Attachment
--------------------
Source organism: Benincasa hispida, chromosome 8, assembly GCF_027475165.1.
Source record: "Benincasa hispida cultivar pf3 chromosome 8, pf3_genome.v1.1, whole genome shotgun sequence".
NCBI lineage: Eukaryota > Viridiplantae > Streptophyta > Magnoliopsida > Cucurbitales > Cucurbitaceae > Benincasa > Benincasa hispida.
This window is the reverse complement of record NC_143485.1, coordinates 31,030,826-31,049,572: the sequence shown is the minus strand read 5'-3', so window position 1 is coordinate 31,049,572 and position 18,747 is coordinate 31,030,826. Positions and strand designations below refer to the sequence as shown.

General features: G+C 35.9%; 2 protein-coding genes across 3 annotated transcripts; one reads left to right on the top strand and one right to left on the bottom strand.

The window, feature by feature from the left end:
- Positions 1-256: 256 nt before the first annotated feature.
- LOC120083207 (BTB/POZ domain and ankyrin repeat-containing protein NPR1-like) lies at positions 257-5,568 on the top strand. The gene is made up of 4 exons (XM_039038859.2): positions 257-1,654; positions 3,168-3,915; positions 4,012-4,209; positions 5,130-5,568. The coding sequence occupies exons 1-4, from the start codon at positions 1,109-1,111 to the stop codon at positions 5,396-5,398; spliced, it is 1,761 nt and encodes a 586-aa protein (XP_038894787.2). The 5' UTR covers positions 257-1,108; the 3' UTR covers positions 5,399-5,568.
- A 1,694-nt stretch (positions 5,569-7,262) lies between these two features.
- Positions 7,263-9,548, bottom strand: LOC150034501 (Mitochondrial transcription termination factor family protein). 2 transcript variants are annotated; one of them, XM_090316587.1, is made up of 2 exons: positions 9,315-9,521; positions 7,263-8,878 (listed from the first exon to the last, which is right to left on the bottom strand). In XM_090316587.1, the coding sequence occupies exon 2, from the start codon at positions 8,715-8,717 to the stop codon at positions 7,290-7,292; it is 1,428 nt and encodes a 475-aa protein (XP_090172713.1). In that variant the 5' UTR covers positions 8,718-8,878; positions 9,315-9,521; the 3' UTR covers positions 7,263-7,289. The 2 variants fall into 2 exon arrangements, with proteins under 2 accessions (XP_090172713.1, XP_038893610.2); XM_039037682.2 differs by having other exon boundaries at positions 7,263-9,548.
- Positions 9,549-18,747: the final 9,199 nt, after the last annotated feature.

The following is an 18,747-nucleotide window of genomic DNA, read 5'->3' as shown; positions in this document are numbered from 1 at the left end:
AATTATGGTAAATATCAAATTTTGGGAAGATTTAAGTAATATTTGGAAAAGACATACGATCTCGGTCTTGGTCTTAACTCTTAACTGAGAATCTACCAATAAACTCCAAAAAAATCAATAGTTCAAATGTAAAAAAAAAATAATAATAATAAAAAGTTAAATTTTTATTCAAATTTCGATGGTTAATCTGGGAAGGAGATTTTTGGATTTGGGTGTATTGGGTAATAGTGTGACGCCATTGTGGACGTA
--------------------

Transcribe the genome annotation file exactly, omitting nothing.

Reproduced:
Source organism: Benincasa hispida, chromosome 8, assembly GCF_027475165.1.
Source record: "Benincasa hispida cultivar pf3 chromosome 8, pf3_genome.v1.1, whole genome shotgun sequence".
NCBI lineage: Eukaryota > Viridiplantae > Streptophyta > Magnoliopsida > Cucurbitales > Cucurbitaceae > Benincasa > Benincasa hispida.
This window is the reverse complement of record NC_143485.1, coordinates 31,030,826-31,049,572: the sequence shown is the minus strand read 5'-3', so window position 1 is coordinate 31,049,572 and position 18,747 is coordinate 31,030,826. Positions and strand designations below refer to the sequence as shown.

General features: G+C 35.9%; 2 protein-coding genes across 3 annotated transcripts; one reads left to right on the top strand and one right to left on the bottom strand.

The window, feature by feature from the left end:
- Positions 1-256: 256 nt before the first annotated feature.
- LOC120083207 (BTB/POZ domain and ankyrin repeat-containing protein NPR1-like) lies at positions 257-5,568 on the top strand. The gene is made up of 4 exons (XM_039038859.2): positions 257-1,654; positions 3,168-3,915; positions 4,012-4,209; positions 5,130-5,568. The coding sequence occupies exons 1-4, from the start codon at positions 1,109-1,111 to the stop codon at positions 5,396-5,398; spliced, it is 1,761 nt and encodes a 586-aa protein (XP_038894787.2). The 5' UTR covers positions 257-1,108; the 3' UTR covers positions 5,399-5,568.
- A 1,694-nt stretch (positions 5,569-7,262) lies between these two features.
- Positions 7,263-9,548, bottom strand: LOC150034501 (Mitochondrial transcription termination factor family protein). 2 transcript variants are annotated; one of them, XM_090316587.1, is made up of 2 exons: positions 9,315-9,521; positions 7,263-8,878 (listed from the first exon to the last, which is right to left on the bottom strand). In XM_090316587.1, the coding sequence occupies exon 2, from the start codon at positions 8,715-8,717 to the stop codon at positions 7,290-7,292; it is 1,428 nt and encodes a 475-aa protein (XP_090172713.1). In that variant the 5' UTR covers positions 8,718-8,878; positions 9,315-9,521; the 3' UTR covers positions 7,263-7,289. The 2 variants fall into 2 exon arrangements, with proteins under 2 accessions (XP_090172713.1, XP_038893610.2); XM_039037682.2 differs by having other exon boundaries at positions 7,263-9,548.
- Positions 9,549-18,747: the final 9,199 nt, after the last annotated feature.

The following is an 18,747-nucleotide window of genomic DNA, read 5'->3' as shown; positions in this document are numbered from 1 at the left end:
AATTATGGTAAATATCAAATTTTGGGAAGATTTAAGTAATATTTGGAAAAGACATACGATCTCGGTCTTGGTCTTAACTCTTAACTGAGAATCTACCAATAAACTCCAAAAAAATCAATAGTTCAAATGTAAAAAAAAAATAATAATAATAAAAAGTTAAATTTTTATTCAAATTTCGATGGTTAATCTGGGAAGGAGATTTTTGGATTTGGGTGTATTGGGTAATAGTGTGACGCCATTGTGGACGTA